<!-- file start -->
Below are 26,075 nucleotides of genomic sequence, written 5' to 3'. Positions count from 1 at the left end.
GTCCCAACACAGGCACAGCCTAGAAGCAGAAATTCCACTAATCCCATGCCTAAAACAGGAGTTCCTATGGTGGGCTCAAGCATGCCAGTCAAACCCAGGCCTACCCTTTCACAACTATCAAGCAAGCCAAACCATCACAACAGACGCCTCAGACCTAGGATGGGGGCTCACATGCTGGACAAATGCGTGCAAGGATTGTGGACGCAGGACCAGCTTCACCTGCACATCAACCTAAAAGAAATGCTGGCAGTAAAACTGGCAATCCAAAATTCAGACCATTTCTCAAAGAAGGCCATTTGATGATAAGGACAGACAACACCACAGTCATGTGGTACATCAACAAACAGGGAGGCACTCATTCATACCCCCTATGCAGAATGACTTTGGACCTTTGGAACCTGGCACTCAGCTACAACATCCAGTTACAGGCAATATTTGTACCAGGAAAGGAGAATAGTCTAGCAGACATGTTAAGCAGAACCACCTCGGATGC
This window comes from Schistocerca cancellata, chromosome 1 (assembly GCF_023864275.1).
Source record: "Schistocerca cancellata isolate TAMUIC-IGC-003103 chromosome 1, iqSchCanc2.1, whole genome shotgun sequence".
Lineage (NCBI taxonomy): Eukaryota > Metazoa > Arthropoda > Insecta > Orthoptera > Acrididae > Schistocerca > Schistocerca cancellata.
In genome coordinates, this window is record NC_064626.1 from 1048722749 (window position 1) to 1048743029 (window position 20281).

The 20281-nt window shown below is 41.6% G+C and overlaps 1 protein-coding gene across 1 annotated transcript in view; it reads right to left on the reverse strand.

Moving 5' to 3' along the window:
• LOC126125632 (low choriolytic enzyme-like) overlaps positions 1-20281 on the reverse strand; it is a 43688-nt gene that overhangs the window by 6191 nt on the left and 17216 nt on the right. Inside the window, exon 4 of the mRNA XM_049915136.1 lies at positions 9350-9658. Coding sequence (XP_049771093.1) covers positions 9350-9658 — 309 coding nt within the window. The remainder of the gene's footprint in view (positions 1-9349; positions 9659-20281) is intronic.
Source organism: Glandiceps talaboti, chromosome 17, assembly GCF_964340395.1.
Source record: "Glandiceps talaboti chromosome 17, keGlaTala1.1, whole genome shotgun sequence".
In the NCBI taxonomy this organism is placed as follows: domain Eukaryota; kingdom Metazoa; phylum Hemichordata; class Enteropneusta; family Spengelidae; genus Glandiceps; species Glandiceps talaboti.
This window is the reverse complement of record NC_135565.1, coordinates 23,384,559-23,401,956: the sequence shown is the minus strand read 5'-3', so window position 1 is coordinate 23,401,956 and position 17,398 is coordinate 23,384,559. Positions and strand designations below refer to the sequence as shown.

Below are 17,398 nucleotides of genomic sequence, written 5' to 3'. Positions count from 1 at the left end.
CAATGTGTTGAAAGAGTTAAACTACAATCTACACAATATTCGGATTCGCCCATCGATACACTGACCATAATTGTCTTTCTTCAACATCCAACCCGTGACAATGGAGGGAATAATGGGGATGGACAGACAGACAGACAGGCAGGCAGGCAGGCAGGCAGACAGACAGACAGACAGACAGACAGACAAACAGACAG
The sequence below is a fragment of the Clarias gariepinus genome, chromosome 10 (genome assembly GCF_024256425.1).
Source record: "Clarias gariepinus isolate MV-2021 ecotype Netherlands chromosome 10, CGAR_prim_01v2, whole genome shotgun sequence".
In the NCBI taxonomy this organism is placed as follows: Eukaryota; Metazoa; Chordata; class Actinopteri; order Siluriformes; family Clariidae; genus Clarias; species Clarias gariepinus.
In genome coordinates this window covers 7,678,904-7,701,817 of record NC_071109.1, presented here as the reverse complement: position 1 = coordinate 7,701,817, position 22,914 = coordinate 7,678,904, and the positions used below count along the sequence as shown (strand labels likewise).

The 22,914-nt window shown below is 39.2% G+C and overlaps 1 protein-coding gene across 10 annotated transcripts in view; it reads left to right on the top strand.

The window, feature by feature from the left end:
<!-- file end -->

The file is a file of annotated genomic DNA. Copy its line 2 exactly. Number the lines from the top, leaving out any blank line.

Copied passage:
GTCCCAACACAGGCACAGCCTAGAAGCAGAAATTCCACTAATCCCATGCCTAAAACAGGAGTTCCTATGGTGGGCTCAAGCATGCCAGTCAAACCCAGGCCTACCCTTTCACAACTATCAAGCAAGCCAAACCATCACAACAGACGCCTCAGACCTAGGATGGGGGCTCACATGCTGGACAAATGCGTGCAAGGATTGTGGACGCAGGACCAGCTTCACCTGCACATCAACCTAAAAGAAATGCTGGCAGTAAAACTGGCAATCCAAAATTCAGACCATTTCTCAAAGAAGGCCATTTGATGATAAGGACAGACAACACCACAGTCATGTGGTACATCAACAAACAGGGAGGCACTCATTCATACCCCCTATGCAGAATGACTTTGGACCTTTGGAACCTGGCACTCAGCTACAACATCCAGTTACAGGCAATATTTGTACCAGGAAAGGAGAATAGTCTAGCAGACATGTTAAGCAGAACCACCTCGGATGC